Waterproofing of basements and other below ground structures

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5.4.6Design considerations

The waterproofing of all elements, including walls, floors and foundations, forming below ground structures shall be suitable for intended use. Issues to be taken into account include:

  • grade of waterproofing protection
  • waterproofing systems, materials and components
  • interface with the above ground structure
  • joints, abutments and service penetrations.

Grade of waterproofing protection

Waterproofing systems should be designed to resist the passage of water and moisture to internal surfaces.

The waterproofing grade should be appropriate for the proposed use of the internal space and the equipment located within.

Table 2: Waterproofing grades

GradeDescription Generally required for:
Grade 3No water penetration acceptable and a dry environment provided where maintained by adequate ventilation. Habitable accommodation.
Grade 2 No water penetration is acceptable although damp areas are tolerated.Non-habitable areas, such as car parks, storage or plant rooms where the internal finishes are not readily damaged by moisture.
(Some water ingress may occur where openings are provided in car parks,
e.g. for ventilation. To minimise potential for standing water, refer to Chapter 9.1 ‘A consistent approach to finishes’. Car parks should be provided with drainage to a suitable outfall).
Grade 1 Some seepage and damp areas are tolerable, dependent on intended use. Retaining walls typically used to form external lightwells.
(Drainage may be required to deal with seepage).

Where there is doubt about potential use, minimum Grade 3 protection should be considered in the waterproofing design.

Waterproofing systems, materials and components

Components forming the waterproofing system should be predefined and assessed to demonstrate suitable performance.

The assessment should specifically consider compatibility where materials and components are intended to be interchangeable between systems.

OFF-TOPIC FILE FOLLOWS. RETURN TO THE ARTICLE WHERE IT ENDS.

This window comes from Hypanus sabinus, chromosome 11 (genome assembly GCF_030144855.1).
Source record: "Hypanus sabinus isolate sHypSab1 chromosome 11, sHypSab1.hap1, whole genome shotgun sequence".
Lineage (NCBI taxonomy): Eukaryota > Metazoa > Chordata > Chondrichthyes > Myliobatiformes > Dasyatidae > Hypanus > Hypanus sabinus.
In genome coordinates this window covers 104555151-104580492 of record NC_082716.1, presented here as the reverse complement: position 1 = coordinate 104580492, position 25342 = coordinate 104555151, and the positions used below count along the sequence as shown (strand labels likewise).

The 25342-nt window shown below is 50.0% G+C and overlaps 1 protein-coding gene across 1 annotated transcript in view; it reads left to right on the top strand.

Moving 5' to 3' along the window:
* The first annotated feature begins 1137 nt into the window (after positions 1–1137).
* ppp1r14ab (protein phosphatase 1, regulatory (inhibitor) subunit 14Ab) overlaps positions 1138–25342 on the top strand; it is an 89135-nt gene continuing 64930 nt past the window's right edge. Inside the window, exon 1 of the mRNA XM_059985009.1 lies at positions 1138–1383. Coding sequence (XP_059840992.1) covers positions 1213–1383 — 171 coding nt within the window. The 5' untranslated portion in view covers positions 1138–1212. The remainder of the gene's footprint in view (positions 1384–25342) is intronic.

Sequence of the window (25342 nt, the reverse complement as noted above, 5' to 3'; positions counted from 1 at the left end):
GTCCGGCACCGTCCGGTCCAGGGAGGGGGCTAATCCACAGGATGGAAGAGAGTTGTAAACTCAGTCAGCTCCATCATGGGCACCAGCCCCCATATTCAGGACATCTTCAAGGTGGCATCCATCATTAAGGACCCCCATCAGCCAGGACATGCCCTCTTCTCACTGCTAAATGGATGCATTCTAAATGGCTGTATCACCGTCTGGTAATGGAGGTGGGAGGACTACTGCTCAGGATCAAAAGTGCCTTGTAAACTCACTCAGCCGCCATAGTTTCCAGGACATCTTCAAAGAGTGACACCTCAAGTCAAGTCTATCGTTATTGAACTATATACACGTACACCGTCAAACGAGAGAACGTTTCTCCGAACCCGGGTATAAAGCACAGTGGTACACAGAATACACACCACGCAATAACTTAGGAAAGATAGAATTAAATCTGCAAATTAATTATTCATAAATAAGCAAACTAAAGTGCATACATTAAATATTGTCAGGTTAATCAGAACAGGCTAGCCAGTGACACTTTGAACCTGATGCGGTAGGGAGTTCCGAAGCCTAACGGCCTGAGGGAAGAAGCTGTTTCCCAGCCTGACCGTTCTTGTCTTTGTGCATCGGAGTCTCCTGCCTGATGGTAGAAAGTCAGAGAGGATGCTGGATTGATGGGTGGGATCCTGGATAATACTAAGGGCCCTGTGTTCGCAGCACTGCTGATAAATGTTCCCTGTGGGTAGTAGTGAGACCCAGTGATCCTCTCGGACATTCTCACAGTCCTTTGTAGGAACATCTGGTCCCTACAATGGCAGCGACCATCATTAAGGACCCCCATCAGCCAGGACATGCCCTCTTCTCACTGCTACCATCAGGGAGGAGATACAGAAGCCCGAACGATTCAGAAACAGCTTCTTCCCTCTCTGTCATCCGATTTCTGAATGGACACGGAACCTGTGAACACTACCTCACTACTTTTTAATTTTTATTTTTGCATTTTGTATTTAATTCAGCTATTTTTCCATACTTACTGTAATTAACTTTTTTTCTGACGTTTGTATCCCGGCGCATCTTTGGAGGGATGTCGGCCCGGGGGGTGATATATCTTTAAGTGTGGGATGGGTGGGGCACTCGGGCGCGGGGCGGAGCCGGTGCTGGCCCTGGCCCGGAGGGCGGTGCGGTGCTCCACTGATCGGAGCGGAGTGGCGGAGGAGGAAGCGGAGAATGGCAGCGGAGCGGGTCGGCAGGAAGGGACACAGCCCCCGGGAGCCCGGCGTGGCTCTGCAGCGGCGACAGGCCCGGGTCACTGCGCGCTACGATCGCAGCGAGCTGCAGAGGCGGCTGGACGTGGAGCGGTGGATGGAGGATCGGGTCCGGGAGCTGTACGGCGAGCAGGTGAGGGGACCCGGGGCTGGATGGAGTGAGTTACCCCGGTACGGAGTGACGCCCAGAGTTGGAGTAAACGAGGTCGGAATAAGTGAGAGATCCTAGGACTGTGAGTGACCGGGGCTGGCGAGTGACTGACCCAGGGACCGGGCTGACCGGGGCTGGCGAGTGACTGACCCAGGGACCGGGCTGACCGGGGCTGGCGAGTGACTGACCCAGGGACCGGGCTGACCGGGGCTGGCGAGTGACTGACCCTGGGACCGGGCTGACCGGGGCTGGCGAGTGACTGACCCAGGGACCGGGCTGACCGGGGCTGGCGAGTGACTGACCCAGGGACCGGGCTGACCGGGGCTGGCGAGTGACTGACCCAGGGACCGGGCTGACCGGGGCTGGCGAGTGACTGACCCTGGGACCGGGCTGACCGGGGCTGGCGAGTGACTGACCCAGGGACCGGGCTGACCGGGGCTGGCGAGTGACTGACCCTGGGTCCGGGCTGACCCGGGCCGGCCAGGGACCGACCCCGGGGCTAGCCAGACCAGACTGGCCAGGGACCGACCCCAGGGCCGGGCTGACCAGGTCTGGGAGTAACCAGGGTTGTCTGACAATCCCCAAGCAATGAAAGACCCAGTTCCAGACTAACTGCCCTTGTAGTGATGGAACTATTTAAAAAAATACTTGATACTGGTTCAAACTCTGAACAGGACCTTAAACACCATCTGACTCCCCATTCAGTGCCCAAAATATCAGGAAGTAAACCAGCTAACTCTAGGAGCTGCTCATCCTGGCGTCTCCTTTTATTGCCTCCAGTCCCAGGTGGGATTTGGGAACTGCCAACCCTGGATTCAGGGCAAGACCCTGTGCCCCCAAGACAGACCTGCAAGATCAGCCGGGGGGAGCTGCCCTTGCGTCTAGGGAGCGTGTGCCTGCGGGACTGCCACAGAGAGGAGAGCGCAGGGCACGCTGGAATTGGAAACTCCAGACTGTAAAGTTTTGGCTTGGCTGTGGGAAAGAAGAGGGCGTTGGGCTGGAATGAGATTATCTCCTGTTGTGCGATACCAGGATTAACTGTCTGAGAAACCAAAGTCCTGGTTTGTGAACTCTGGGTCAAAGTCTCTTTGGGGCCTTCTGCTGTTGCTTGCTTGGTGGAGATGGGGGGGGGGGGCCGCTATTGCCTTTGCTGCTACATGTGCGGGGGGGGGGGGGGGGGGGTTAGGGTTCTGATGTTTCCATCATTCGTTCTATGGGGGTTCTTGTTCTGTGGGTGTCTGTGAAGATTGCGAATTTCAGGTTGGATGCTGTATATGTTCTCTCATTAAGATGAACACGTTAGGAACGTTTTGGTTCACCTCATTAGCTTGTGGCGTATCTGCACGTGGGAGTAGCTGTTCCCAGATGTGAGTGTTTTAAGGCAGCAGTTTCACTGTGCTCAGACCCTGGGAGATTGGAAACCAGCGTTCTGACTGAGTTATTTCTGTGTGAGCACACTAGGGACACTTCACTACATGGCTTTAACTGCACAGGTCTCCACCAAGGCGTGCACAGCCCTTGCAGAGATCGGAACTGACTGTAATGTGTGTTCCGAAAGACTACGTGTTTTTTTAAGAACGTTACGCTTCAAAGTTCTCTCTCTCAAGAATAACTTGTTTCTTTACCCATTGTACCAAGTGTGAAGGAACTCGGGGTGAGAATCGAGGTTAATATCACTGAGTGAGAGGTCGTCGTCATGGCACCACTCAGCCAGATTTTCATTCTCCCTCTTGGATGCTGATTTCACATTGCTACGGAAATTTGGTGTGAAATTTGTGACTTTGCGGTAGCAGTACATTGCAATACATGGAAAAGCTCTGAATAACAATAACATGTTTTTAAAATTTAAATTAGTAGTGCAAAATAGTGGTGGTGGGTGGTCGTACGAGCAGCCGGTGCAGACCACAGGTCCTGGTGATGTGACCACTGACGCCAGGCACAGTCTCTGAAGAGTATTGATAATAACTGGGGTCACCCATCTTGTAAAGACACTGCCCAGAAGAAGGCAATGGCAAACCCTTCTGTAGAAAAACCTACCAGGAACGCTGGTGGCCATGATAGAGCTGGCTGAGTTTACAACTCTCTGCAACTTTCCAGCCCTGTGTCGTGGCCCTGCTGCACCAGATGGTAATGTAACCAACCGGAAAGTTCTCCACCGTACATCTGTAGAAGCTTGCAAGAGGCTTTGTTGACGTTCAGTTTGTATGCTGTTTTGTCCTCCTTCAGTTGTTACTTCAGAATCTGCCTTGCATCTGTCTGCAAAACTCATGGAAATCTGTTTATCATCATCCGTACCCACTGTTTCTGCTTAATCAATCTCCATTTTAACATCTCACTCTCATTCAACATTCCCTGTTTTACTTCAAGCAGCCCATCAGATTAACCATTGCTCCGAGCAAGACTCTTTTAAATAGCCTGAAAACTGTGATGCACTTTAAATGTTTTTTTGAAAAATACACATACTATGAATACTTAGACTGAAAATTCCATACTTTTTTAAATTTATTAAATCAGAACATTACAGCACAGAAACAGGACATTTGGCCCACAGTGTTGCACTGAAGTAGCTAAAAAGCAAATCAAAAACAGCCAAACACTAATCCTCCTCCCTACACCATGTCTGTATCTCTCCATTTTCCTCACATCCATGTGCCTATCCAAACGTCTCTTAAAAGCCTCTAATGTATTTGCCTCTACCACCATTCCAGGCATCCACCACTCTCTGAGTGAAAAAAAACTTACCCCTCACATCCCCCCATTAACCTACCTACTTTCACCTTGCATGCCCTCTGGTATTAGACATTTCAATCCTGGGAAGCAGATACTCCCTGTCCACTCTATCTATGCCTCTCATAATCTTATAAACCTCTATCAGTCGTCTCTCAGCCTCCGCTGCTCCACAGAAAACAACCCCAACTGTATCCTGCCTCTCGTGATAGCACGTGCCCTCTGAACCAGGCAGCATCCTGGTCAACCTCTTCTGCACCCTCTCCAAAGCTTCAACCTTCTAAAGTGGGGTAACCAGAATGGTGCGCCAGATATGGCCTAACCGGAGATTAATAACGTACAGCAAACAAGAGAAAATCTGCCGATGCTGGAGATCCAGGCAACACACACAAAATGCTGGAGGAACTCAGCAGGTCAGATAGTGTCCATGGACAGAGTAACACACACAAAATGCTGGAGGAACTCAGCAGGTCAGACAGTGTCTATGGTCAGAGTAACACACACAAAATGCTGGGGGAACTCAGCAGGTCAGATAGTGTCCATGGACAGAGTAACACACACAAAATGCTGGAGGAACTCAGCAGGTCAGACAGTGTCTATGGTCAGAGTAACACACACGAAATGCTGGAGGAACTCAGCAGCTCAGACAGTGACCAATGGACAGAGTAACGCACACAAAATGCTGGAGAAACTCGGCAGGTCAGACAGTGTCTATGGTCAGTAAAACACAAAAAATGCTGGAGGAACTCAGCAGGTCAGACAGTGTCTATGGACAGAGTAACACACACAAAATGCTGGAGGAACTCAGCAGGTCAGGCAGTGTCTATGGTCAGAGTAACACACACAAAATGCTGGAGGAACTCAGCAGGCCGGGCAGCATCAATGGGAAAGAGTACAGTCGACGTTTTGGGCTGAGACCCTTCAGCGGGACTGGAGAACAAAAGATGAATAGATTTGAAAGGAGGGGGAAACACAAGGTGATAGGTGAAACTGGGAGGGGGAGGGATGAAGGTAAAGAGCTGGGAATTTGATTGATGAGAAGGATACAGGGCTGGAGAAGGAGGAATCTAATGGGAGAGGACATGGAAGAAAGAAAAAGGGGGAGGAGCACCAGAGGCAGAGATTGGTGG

The design information and documentation should detail waterproofing systems, materials and components in accordance with the manufacturer’s recommendations.

Proprietary waterproofing systems, materials and components should be assessed in accordance with Technical Requirement R3.

Interface with the above ground structure

Waterproofing should extend at least 150mm above the external ground level and connect with the superstructure damp-proofing. This can generally be achieved by linking the below ground waterproofing system to a continuous cavity tray.

The connection between the below and above ground waterproofing should be bonded and formed with appropriate materials.

Where the waterproofing is linked to the above ground structure via a cavity tray, the materials should:

  • compress to form a watertight seal
  • be capable of taking the load.

Bitumen-based materials in accordance with BS 6398 or suitable materials assessed in accordance with Technical Requirement R3 should be used.

Joints, abutments and service penetrations

The design of waterproofing systems should include the correct method and detailing to form joints, abutments and service penetrations, including those between:

  • the waterproofing system and superstructure damp proofing
  • horizontal and vertical waterproofing
  • system components.

The manufacturer should confirm compatibility between different materials where they are used to form joints.

Details of how junctions and abutments are formed should be provided to site personnel. Proprietary components that are part of, or compatible with, the waterproofing system should be used for complex joints, abutments and service penetrations.

Penetrations through the waterproofing should be avoided where possible. Where penetrations cannot be avoided, the design should detail the method of waterproofing to ensure that it is watertight and durable.

Penetrations, including those for wall ties, services and drainage systems, should:

  • be suitably separated to allow for proprietary seals to be correctly installed
  • account for differential settlement and movement between the structure/finishes and services.